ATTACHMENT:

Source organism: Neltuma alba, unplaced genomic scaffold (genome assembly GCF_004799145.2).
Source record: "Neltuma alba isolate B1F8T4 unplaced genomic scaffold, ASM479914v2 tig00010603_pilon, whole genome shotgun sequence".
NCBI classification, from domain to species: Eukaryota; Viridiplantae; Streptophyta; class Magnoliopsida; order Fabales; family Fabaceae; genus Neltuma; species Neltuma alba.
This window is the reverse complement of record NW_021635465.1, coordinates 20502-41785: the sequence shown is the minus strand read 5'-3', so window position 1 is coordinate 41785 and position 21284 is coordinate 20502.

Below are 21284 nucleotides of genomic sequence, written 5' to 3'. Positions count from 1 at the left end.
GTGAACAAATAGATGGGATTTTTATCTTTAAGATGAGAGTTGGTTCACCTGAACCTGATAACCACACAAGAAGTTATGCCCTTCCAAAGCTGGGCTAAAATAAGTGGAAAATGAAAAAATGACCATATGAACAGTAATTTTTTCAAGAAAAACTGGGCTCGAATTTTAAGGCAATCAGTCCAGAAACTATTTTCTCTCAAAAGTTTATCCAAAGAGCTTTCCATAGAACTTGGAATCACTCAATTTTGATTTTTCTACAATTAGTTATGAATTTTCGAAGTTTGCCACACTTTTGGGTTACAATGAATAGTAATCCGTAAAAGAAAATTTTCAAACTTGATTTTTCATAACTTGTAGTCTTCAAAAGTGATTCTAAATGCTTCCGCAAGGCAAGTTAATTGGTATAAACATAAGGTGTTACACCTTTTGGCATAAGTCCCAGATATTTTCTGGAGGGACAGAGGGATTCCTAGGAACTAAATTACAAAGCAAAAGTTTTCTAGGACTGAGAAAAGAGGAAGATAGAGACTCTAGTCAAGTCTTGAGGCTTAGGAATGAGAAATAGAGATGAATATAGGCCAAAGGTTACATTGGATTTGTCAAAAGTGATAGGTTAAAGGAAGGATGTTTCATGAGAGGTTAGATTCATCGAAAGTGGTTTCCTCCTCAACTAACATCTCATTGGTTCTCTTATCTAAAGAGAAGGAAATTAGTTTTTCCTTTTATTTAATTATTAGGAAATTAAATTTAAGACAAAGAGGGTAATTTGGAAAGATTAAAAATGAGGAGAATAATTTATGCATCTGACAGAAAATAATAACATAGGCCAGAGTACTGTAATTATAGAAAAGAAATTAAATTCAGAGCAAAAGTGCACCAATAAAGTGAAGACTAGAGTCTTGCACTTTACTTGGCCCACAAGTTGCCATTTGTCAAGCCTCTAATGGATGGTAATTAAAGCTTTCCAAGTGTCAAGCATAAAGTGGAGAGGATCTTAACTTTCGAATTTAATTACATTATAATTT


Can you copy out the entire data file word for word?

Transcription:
Source organism: Neltuma alba, unplaced genomic scaffold (genome assembly GCF_004799145.2).
Source record: "Neltuma alba isolate B1F8T4 unplaced genomic scaffold, ASM479914v2 tig00010603_pilon, whole genome shotgun sequence".
NCBI classification, from domain to species: Eukaryota; Viridiplantae; Streptophyta; class Magnoliopsida; order Fabales; family Fabaceae; genus Neltuma; species Neltuma alba.
This window is the reverse complement of record NW_021635465.1, coordinates 20502-41785: the sequence shown is the minus strand read 5'-3', so window position 1 is coordinate 41785 and position 21284 is coordinate 20502.

Below are 21284 nucleotides of genomic sequence, written 5' to 3'. Positions count from 1 at the left end.
GTGAACAAATAGATGGGATTTTTATCTTTAAGATGAGAGTTGGTTCACCTGAACCTGATAACCACACAAGAAGTTATGCCCTTCCAAAGCTGGGCTAAAATAAGTGGAAAATGAAAAAATGACCATATGAACAGTAATTTTTTCAAGAAAAACTGGGCTCGAATTTTAAGGCAATCAGTCCAGAAACTATTTTCTCTCAAAAGTTTATCCAAAGAGCTTTCCATAGAACTTGGAATCACTCAATTTTGATTTTTCTACAATTAGTTATGAATTTTCGAAGTTTGCCACACTTTTGGGTTACAATGAATAGTAATCCGTAAAAGAAAATTTTCAAACTTGATTTTTCATAACTTGTAGTCTTCAAAAGTGATTCTAAATGCTTCCGCAAGGCAAGTTAATTGGTATAAACATAAGGTGTTACACCTTTTGGCATAAGTCCCAGATATTTTCTGGAGGGACAGAGGGATTCCTAGGAACTAAATTACAAAGCAAAAGTTTTCTAGGACTGAGAAAAGAGGAAGATAGAGACTCTAGTCAAGTCTTGAGGCTTAGGAATGAGAAATAGAGATGAATATAGGCCAAAGGTTACATTGGATTTGTCAAAAGTGATAGGTTAAAGGAAGGATGTTTCATGAGAGGTTAGATTCATCGAAAGTGGTTTCCTCCTCAACTAACATCTCATTGGTTCTCTTATCTAAAGAGAAGGAAATTAGTTTTTCCTTTTATTTAATTATTAGGAAATTAAATTTAAGACAAAGAGGGTAATTTGGAAAGATTAAAAATGAGGAGAATAATTTATGCATCTGACAGAAAATAATAACATAGGCCAGAGTACTGTAATTATAGAAAAGAAATTAAATTCAGAGCAAAAGTGCACCAATAAAGTGAAGACTAGAGTCTTGCACTTTACTTGGCCCACAAGTTGCCATTTGTCAAGCCTCTAATGGATGGTAATTAAAGCTTTCCAAGTGTCAAGCATAAAGTGGAGAGGATCTTAACTTTCGAATTTAATTACATTATAATTT